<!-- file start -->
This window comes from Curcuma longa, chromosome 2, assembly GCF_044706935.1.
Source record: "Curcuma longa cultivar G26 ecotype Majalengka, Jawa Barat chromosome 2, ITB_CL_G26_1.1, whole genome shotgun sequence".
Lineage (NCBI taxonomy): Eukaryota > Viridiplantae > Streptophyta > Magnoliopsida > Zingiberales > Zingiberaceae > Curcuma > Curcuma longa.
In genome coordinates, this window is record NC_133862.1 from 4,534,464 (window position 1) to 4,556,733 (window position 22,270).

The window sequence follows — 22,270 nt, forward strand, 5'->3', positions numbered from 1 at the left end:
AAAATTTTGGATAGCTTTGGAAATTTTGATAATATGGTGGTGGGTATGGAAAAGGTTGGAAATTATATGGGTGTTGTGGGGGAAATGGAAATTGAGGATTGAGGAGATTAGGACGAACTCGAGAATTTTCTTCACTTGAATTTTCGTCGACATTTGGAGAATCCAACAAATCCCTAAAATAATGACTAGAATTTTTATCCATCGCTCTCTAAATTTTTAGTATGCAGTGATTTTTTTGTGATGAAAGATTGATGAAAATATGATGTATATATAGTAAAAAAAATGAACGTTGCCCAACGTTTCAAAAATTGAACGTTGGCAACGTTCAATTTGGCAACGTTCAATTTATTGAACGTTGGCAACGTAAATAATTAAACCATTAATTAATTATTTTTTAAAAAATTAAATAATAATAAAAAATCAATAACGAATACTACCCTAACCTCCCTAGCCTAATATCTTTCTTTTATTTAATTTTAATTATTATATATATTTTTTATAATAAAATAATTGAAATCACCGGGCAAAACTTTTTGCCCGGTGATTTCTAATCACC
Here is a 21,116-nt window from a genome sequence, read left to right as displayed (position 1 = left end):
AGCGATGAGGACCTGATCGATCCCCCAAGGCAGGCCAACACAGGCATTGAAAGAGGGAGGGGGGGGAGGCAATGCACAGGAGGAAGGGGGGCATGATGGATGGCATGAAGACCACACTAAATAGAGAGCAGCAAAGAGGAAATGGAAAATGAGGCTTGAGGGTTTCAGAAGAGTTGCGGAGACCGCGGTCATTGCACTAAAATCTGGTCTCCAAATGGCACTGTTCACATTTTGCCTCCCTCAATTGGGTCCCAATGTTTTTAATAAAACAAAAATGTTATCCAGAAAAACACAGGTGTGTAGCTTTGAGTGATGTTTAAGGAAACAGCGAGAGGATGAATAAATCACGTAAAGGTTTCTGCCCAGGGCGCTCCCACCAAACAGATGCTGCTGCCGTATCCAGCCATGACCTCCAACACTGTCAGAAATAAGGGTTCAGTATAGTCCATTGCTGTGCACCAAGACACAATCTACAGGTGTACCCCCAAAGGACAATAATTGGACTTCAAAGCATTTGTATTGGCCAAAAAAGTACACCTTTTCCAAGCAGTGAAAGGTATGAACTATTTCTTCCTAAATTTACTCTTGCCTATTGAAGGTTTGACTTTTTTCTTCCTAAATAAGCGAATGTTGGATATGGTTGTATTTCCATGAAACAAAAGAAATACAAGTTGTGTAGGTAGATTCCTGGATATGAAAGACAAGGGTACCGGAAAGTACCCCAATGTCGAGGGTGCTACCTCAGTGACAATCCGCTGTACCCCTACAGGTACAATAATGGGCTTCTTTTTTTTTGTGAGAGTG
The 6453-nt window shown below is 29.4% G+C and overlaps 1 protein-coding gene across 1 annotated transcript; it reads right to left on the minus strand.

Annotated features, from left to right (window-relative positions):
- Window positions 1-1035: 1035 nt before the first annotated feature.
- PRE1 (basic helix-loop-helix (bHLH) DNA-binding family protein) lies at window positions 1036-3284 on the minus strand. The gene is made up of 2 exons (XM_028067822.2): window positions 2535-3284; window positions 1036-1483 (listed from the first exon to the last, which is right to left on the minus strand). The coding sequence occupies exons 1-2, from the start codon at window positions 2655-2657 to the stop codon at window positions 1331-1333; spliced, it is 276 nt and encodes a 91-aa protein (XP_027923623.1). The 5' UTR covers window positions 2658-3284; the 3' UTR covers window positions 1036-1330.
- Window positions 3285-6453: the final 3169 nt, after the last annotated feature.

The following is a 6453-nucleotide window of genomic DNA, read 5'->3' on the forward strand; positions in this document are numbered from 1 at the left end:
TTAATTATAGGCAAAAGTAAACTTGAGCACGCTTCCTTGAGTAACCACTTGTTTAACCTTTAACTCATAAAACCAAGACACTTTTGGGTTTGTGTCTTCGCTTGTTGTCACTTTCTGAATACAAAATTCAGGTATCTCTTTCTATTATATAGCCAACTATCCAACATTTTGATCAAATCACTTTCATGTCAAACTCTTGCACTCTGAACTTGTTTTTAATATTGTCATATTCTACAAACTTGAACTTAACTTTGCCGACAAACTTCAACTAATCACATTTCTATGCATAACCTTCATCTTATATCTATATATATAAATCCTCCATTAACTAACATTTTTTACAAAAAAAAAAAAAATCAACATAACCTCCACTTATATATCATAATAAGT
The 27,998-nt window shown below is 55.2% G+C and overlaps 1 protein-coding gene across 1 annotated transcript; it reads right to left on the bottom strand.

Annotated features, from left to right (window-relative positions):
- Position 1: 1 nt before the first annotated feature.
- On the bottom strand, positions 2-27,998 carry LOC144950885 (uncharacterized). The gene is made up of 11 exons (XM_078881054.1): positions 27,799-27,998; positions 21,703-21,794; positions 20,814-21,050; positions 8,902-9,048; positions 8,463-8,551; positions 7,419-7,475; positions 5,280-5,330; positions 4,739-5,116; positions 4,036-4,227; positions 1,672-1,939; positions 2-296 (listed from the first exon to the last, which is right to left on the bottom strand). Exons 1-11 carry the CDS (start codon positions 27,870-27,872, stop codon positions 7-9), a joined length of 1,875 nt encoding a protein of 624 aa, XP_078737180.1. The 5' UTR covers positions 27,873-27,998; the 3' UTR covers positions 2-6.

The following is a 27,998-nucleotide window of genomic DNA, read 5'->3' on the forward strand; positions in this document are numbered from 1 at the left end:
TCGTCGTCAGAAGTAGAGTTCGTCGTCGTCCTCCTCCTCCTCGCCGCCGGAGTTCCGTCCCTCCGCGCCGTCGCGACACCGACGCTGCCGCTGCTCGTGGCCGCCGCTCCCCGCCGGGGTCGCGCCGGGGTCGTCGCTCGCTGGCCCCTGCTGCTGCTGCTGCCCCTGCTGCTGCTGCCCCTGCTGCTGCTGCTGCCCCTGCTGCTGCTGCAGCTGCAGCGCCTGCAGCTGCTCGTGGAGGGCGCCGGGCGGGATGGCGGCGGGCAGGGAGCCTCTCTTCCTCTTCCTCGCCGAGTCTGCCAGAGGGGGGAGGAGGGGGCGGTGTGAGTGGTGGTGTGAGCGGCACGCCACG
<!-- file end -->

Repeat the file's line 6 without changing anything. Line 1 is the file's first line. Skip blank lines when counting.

AAAATTTTGGATAGCTTTGGAAATTTTGATAATATGGTGGTGGGTATGGAAAAGGTTGGAAATTATATGGGTGTTGTGGGGGAAATGGAAATTGAGGATTGAGGAGATTAGGACGAACTCGAGAATTTTCTTCACTTGAATTTTCGTCGACATTTGGAGAATCCAACAAATCCCTAAAATAATGACTAGAATTTTTATCCATCGCTCTCTAAATTTTTAGTATGCAGTGATTTTTTTGTGATGAAAGATTGATGAAAATATGATGTATATATAGTAAAAAAAATGAACGTTGCCCAACGTTTCAAAAATTGAACGTTGGCAACGTTCAATTTGGCAACGTTCAATTTATTGAACGTTGGCAACGTAAATAATTAAACCATTAATTAATTATTTTTTAAAAAATTAAATAATAATAAAAAATCAATAACGAATACTACCCTAACCTCCCTAGCCTAATATCTTTCTTTTATTTAATTTTAATTATTATATATATTTTTTATAATAAAATAATTGAAATCACCGGGCAAAACTTTTTGCCCGGTGATTTCTAATCACC